That’s due in large part to Silverman’s round-the-clock schedule, which begins at 6:30 a.m. with a trip to the gym, after which she heads into the gallery. Meal times are often double-duty: On the late August day when we met at her gallery, she was headed to lunch with an Italian dealer, and had a dinner scheduled that evening with clients, a schedule she said is typical for her. Even her domestic life intertwines with the gallery: Her girlfriend is writer Sarah Thornton, formerly The Economist’s chief writer on contemporary art and the author of Seven Days in the Art World (2009), with whom she consults multiple times a day on anything and everything to do with the gallery.
Unlike many dealers, who gravitate to the art world as an alternative to a corporate career, Silverman has a knack for—perhaps even enjoys—the business aspect of running a gallery, which she absorbed watching her father, a real estate developer, run the family’s business.
“I didn’t go to business school, but there’s got to be some sort of innate muscle I have that comes from just watching my father and his father build businesses,” she said, adding that she also uses her father—and others, such as longtime San Francisco dealer Anthony Meier—as “sounding boards” when she needs advice.
And where other galleries have perhaps had to learn the hard way to pay attention to the bottom line, Silverman’s real estate background has made her very wary about overleveraging herself. When she expanded in 2013 from her first real gallery location on Sutter Street, she chose the Tenderloin, a neighborhood that might generously be described as “gentrifying,” to keep her rent reasonable (at least reasonable for San Francisco, which has the fifth-highest commercial rents in the world).
Nicholas Party, Window Pattern, 2018. Courtesy of the artist, The Modern Institute, Glasgow and Jessica Silverman Gallery, San Francisco.
“It’s also made it so we can just keep being ambitious. If my overhead was $20,000 or $30,000 a month, I would have no staff and would really struggle every month to make it all work,” she said.
Silverman acknowledges she is fortunate to have a loyal base of collectors who support the gallery, many of them, like Mathews, who have been there from the beginning. But she also doesn’t shy away from the fact that money keeps the lights on, going so far as to embrace that dreaded symbol of corporate America: the Excel spreadsheet. She and her team create profit and loss statements in Excel after every show and every fair—all expenses over $20 or $30 get itemized—and review the numbers together.
“If we’ve lost money, we should all look at how that happened, and how we can learn from it,” Silverman said. “Where do we think we can make that up? And how can we be more thoughtful the next time?”
She encourages other dealers to be similarly pragmatic.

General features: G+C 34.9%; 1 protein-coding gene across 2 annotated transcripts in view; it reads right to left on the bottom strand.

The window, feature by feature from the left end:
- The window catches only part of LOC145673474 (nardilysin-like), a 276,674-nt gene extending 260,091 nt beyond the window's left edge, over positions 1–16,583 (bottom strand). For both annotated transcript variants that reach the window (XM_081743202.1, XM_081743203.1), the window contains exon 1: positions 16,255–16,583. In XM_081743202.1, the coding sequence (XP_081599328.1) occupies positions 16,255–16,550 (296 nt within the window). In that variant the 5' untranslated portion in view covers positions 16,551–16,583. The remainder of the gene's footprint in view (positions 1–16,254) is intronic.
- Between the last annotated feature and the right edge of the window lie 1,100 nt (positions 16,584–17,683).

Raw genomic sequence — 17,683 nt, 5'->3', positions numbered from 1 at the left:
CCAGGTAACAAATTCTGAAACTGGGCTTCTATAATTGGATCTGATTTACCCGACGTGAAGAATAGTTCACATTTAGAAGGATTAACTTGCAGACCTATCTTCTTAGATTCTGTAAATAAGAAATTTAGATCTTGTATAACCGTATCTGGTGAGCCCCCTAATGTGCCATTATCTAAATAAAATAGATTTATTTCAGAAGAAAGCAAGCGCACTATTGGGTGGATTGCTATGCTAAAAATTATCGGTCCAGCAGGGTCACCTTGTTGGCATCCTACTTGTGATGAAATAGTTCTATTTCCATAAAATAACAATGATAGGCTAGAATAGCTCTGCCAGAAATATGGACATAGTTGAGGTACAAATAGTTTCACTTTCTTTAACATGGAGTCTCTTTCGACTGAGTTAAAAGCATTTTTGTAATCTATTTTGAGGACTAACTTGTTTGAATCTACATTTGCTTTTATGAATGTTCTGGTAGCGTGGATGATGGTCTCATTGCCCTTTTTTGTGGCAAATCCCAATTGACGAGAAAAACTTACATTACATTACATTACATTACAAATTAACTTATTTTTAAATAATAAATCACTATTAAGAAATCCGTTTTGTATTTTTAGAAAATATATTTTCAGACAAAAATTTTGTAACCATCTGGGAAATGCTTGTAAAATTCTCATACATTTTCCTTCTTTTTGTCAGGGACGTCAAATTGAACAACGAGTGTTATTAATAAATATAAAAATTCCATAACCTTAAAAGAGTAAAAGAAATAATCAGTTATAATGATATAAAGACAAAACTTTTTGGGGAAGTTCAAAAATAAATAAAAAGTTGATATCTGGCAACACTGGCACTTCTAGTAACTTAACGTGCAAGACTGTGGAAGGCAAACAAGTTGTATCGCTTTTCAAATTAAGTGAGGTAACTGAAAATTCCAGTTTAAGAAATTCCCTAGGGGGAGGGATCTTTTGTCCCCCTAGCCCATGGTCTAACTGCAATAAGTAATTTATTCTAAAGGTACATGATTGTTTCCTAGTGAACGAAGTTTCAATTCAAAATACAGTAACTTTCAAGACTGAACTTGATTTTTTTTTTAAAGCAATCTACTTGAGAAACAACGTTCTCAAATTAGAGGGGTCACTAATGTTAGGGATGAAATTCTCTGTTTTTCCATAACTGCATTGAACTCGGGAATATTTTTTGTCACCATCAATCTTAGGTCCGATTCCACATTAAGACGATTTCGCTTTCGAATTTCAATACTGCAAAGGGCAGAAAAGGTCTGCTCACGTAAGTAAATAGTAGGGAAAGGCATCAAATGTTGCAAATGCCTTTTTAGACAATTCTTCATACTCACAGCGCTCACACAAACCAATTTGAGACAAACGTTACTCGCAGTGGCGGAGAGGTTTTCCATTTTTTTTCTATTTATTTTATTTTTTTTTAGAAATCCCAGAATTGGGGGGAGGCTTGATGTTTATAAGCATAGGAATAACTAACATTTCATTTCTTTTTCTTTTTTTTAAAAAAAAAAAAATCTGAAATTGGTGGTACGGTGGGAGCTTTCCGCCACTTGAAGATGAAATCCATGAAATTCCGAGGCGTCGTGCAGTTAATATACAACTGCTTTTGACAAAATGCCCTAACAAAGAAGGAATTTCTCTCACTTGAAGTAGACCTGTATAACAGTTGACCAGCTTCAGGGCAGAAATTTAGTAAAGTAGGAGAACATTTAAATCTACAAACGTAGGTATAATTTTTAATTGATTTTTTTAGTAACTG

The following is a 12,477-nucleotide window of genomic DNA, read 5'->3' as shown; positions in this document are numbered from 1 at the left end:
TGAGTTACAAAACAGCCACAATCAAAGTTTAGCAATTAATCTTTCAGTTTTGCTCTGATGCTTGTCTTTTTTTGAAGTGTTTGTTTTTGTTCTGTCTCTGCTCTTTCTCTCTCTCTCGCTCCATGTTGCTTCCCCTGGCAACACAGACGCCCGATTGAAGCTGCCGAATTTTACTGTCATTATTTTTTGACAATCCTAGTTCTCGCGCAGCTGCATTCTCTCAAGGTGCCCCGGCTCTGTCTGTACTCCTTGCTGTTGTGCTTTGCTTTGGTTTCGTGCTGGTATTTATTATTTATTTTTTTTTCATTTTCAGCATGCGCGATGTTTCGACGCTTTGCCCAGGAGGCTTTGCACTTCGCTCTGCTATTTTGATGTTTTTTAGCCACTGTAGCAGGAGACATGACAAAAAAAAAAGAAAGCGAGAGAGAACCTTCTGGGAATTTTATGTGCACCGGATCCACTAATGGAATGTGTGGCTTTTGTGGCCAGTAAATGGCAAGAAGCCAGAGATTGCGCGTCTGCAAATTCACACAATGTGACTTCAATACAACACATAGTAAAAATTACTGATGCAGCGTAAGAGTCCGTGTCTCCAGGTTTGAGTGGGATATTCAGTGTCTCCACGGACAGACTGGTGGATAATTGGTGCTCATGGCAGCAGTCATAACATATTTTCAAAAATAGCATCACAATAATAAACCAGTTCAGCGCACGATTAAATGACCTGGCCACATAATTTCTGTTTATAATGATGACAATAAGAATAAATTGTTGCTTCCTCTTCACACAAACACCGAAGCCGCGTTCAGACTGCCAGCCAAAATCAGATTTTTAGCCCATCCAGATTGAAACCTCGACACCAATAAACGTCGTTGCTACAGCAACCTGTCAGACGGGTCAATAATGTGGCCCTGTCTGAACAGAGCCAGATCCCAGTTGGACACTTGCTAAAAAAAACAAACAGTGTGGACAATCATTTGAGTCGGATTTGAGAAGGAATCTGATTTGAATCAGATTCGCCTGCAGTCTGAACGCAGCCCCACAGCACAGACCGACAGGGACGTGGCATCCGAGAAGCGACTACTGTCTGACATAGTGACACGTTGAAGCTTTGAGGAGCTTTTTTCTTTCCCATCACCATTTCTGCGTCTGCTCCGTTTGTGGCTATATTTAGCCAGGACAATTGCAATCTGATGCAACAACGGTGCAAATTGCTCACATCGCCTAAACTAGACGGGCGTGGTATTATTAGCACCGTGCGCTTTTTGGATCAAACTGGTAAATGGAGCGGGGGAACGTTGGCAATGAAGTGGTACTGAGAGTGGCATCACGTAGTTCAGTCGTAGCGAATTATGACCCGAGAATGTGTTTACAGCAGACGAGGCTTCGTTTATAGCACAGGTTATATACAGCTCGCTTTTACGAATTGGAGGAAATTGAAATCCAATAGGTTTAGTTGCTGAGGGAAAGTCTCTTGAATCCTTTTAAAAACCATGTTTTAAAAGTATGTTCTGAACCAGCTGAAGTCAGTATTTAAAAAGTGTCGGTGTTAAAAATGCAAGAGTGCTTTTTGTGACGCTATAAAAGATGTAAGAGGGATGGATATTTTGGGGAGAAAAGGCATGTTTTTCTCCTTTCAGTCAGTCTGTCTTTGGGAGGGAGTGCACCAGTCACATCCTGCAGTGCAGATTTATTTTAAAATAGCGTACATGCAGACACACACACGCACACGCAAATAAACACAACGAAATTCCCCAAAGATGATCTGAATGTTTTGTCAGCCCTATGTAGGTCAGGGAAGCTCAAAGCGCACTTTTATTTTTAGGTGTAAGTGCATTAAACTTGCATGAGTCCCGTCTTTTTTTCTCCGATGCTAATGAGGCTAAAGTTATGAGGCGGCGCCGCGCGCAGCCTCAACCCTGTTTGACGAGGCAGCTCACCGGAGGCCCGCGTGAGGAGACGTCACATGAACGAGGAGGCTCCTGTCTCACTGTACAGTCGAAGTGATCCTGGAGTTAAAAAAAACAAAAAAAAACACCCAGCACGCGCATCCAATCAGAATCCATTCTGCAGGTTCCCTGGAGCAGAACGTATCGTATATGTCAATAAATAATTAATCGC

“Love art, but don’t succumb to romanticism,” she said. “Remember that your primary job as a dealer is to make a long-term livelihood for your artists.”
“If my overhead was $20,000 or $30,000 a month, I would have no staff and would really struggle every month to make it all work.”
Take, for example, the high-risk, potentially high-reward decision of which art fairs to attend, during an era in which fairs account for nearly half of galleries’ sales, as well as an increasing share of their costs. In her early years especially, Silverman hewed to fairs in a region where she knew she had clients who were excited to support it. She also commits to attending a fair at least twice to establish a meaningful presence in a region, and usually only travels with one colleague. Nonetheless, she warns, “there is no way to ensure a fair will not be a financial disaster.”
The caution with which she approaches business strategy enables her to be a bit of a gambler when it comes to programming. For that, she relies heavily on her intuition, an approach she inherited from her grandparents, whose collecting style was “totally instinctual,” she said. She cited, as one example, the significant financial investment involved in digitizing and reprinting of an early body of work by British photographer Isaac Julien for the 2016 show “Vintage.”
Installation view of “Vintage,” an exhibition of photographs by Isaac Julien, at Jessica Silverman Gallery, 2016. Courtesy of the gallery.
“That was a huge risk, but I believed in the work and in Isaac and in the context of that work in San Francisco, and knew it was the right thing to do,” Silverman said. “When you take a risk, you work hard to ensure its success.” The show received major press and led to museum sales; the following year, leading London gallery Victoria Miro held a show of one of the three series Silverman had reprinted, “Looking for Langston.”